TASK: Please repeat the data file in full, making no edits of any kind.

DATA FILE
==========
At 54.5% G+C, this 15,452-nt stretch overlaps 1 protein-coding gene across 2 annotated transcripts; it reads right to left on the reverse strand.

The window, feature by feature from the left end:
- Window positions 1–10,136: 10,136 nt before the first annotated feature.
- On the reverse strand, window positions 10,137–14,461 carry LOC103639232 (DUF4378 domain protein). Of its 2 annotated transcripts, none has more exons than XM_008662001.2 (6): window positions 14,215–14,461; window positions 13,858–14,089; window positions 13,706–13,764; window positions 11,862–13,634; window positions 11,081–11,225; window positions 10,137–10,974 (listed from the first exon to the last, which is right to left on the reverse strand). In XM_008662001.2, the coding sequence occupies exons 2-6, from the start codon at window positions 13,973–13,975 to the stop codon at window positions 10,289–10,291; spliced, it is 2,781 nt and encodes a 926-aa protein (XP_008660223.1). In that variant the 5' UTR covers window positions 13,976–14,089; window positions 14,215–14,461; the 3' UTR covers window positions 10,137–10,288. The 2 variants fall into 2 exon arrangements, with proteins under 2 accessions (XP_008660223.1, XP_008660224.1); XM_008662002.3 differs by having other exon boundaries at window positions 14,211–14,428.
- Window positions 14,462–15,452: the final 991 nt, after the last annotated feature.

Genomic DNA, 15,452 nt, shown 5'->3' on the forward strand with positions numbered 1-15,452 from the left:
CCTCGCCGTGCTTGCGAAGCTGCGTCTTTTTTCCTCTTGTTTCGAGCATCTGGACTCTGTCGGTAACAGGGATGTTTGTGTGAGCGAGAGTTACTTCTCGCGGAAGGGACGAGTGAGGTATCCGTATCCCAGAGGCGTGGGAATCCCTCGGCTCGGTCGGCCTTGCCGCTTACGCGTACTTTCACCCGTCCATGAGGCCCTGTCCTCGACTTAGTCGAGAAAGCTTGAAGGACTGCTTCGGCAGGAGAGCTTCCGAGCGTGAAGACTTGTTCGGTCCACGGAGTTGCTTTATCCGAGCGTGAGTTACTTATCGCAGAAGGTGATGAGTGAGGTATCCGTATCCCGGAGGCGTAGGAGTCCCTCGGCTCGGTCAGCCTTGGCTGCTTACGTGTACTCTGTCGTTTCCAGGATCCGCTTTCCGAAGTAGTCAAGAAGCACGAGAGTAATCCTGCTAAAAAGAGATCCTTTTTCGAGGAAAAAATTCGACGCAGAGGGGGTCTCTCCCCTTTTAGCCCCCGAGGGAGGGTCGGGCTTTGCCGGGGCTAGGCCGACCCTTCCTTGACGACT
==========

At 54.5% G+C, this 15,452-nt stretch overlaps 1 protein-coding gene across 2 annotated transcripts; it reads right to left on the reverse strand.

The window, feature by feature from the left end:
- Window positions 1–10,136: 10,136 nt before the first annotated feature.
- On the reverse strand, window positions 10,137–14,461 carry LOC103639232 (DUF4378 domain protein). Of its 2 annotated transcripts, none has more exons than XM_008662001.2 (6): window positions 14,215–14,461; window positions 13,858–14,089; window positions 13,706–13,764; window positions 11,862–13,634; window positions 11,081–11,225; window positions 10,137–10,974 (listed from the first exon to the last, which is right to left on the reverse strand). In XM_008662001.2, the coding sequence occupies exons 2-6, from the start codon at window positions 13,973–13,975 to the stop codon at window positions 10,289–10,291; spliced, it is 2,781 nt and encodes a 926-aa protein (XP_008660223.1). In that variant the 5' UTR covers window positions 13,976–14,089; window positions 14,215–14,461; the 3' UTR covers window positions 10,137–10,288. The 2 variants fall into 2 exon arrangements, with proteins under 2 accessions (XP_008660223.1, XP_008660224.1); XM_008662002.3 differs by having other exon boundaries at window positions 14,211–14,428.
- Window positions 14,462–15,452: the final 991 nt, after the last annotated feature.

Genomic DNA, 15,452 nt, shown 5'->3' on the forward strand with positions numbered 1-15,452 from the left:
CCTCGCCGTGCTTGCGAAGCTGCGTCTTTTTTCCTCTTGTTTCGAGCATCTGGACTCTGTCGGTAACAGGGATGTTTGTGTGAGCGAGAGTTACTTCTCGCGGAAGGGACGAGTGAGGTATCCGTATCCCAGAGGCGTGGGAATCCCTCGGCTCGGTCGGCCTTGCCGCTTACGCGTACTTTCACCCGTCCATGAGGCCCTGTCCTCGACTTAGTCGAGAAAGCTTGAAGGACTGCTTCGGCAGGAGAGCTTCCGAGCGTGAAGACTTGTTCGGTCCACGGAGTTGCTTTATCCGAGCGTGAGTTACTTATCGCAGAAGGTGATGAGTGAGGTATCCGTATCCCGGAGGCGTAGGAGTCCCTCGGCTCGGTCAGCCTTGGCTGCTTACGTGTACTCTGTCGTTTCCAGGATCCGCTTTCCGAAGTAGTCAAGAAGCACGAGAGTAATCCTGCTAAAAAGAGATCCTTTTTCGAGGAAAAAATTCGACGCAGAGGGGGTCTCTCCCCTTTTAGCCCCCGAGGGAGGGTCGGGCTTTGCCGGGGCTAGGCCGACCCTTCCTTGACGACT